The Church of the
Final Report of the Organ Task Force
Background of the Organ
The organ at the Church of the Holy Name was built by E. M. Skinner in late 1922. The organ was updated by Kinzey-Angerstein in 1973 when about 7 ranks of pipes were removed and altered or replaced to make tonal changes. The Williams Organ Co. replaced the original Skinner console (where Susan sits to play) with an inexpensive supply house console sometime in the 1960's. It has been said that Skinner made some of the most beautiful organ consoles, but there is no record of why it was replaced. Currently what we have is about 50-70% of the original pipes, and a replacement console.
To the average person, our organ sounds "loud enough" and seems to work just fine. However, when you look under the hood it's a different story. For example, our type of organ uses leather pouches as part of the system to deliver air to the pipes. When new the leather was very soft and flexible, and the pouches expanded and contracted with the air passing through them. The expected life of the leather was about 25 years, and routine replacement was suggested as part of the normal maintenance of our organ. It has now been about 78 years, and we're a little overdue for our routine maintenance. According to all evaluations of the organ, and our own inspection, our leather pouches are hard and brittle. Mr. Skinner also used rubber hoses to deliver air to the pipes. Ours are all original, and also about 78 years old. Can you imagine using a 78-year-old garden hose, or your car having a 78-year-old radiator hose? These are just two examples of the work that needs to be done. On the brighter side, today's leather pouches are made with modern methods, and are expected to last a lot longer. They also now use silicone tubing instead of rubber, which has a much greater life expectancy. These and many other problems are fully documented in reports from the experts that we have consulted, as well as proposals from organ builders.
Our recent experience with the organ highlights the need for prompt attention to our organ. Two weeks ago our organ tuner (in our case, more of an EMT) was forced to disable the Cornopean pipes, the largest and loudest set of pipes in our instrument. These will be lost until the organ is rebuilt. We are told that other pipes are in danger of also being disabled by age. This repair adds a clothespin to the list of items holding the organ together. It joins a Q-tip, paper towel, and a generous amount of duct-tape, all temporary "quick fixes" for problems requiring serious rebuilding.
Consultations with experts
In the summer of 1998 we invited a group from the American Guild of Organists (The AGO) Organ Advisory Committee to visit us and evaluate the status of our organ. On September 26 we were visited by Charles Clutz, Allen B. Kinzey (who made the 1973 changes), Elizabeth Carley, and Richard W. Hill. They spent some quality time with the organ, along with Susan and some other people interested in what they might have to say. They filed a number of separate reports. We also have reports from other knowledgeable organists and organ builders such as Dick LaHaise, Don Belben, and Bob Love, as well as our own Dana Sawyer. In October of 1999 we hired Barbara Owen for a one-time consultation. Barbara is a nationally known consultant, who shared her experiences with the committee, and also submitted a report. More recently we received evaluations and proposals from Don Olson of the Andover Organ Company, Joe Rotella of the Spencer Organ Company, and Thad Outerbridge, a local organ builder.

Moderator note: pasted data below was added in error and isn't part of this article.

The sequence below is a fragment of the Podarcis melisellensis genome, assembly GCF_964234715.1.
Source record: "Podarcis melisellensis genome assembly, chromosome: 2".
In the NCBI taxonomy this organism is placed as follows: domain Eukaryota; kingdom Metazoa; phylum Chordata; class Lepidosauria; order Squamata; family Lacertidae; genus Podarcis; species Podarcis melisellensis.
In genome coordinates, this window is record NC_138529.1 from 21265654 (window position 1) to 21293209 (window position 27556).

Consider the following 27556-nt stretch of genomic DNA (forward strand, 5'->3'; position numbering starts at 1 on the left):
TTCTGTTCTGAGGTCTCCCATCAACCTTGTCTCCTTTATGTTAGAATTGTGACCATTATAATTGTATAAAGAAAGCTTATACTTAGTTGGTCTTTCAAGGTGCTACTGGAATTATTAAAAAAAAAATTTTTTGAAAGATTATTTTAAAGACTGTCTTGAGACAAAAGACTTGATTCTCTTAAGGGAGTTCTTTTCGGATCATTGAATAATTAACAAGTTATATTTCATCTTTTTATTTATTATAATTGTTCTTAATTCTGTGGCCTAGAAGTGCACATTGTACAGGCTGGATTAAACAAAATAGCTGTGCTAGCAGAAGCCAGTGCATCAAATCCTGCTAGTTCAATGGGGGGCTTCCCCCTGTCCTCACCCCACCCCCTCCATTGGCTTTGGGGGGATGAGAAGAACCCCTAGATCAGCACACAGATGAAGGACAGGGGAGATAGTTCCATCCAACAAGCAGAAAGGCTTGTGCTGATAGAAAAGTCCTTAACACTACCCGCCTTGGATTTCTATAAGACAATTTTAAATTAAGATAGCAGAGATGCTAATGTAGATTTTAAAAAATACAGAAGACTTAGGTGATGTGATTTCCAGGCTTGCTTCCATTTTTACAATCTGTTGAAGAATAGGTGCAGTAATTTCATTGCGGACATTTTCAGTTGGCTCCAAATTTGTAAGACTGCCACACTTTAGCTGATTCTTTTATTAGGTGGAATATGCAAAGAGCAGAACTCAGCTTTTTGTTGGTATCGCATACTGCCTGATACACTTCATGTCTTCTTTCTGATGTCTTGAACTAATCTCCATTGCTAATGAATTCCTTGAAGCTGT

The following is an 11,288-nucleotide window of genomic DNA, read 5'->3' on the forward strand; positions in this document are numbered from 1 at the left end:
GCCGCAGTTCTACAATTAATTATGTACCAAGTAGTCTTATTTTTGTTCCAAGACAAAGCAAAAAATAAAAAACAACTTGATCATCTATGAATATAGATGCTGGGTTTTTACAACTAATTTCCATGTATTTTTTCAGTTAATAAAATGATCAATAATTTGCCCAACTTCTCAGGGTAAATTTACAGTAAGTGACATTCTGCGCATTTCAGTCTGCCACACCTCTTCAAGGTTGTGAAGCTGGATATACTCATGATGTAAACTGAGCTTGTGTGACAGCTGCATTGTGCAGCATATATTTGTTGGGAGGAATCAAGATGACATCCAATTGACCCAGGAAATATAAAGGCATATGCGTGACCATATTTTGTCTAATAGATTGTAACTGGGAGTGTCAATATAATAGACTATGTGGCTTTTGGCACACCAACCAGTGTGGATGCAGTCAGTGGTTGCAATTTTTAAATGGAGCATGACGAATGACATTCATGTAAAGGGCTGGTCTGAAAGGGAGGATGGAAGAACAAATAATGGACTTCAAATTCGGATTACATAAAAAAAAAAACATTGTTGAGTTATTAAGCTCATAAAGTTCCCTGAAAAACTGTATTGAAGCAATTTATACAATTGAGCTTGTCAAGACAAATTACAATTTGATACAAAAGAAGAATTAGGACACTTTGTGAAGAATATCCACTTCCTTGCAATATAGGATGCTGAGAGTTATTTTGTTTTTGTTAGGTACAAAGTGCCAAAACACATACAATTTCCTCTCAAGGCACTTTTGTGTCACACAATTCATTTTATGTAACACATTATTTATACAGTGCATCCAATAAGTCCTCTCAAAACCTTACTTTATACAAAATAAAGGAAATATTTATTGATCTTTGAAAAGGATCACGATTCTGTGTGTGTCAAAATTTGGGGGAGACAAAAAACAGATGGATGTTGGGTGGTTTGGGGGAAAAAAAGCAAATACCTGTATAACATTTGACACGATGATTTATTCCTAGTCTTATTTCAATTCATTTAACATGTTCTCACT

Two complete compilations of these reports are available from the OTF for any parishioner to check out. Without intervention, the prognosis for the organ is poor; along with the neglect of the required maintenance, parts of the organ are just plain worn out or sub-standard. A chart outlining the comments made by our visiting experts is available in our handouts today and as part of our compiled documentation.
Research and Education of the Organ Task Force
The vestry created an Organ Task Force (a.k.a. The Organ Study Committee) in response to the deteriorating condition of our current organ. Before we set out on any course of action we educated ourselves and the parish about all the possibilities. Part of this education was visiting other churches and listening to other organs, studying any books written on the subject, and listening to the experts we encounter. All of our visits and meetings have been open to people from the parish. We have encouraged as many people as possible to participate.
We have gone to visit many different churches and organs. Our first trip was to Sanbornville, New Hampshire, to see the original Hutchings organ from our own church. It has been refurbished, and making beautiful music for the congregation since it left here in 1923. We have sung along with, played, and enjoyed many very different types of organs in many very different types of churches. Some of the organs were freestanding, and placed out in the open of the chancel. Most were set back into an organ chamber, similar to our own organ placement. Some were in the front of the church, and some in the rear. We have heard and seen new and rebuilt tracker organs, digitally enhanced pipe organs, pure digital organs, and restored electro-pneumatic organs. Tracker means that the action from the keys to the pipes is completely mechanical, digital organs use computer-controlled electronics for the reproduction of pipe organ sounds, and electro-pneumatic organs use a combination of electric relays and pneumatic action. Our organ is electro-pneumatic.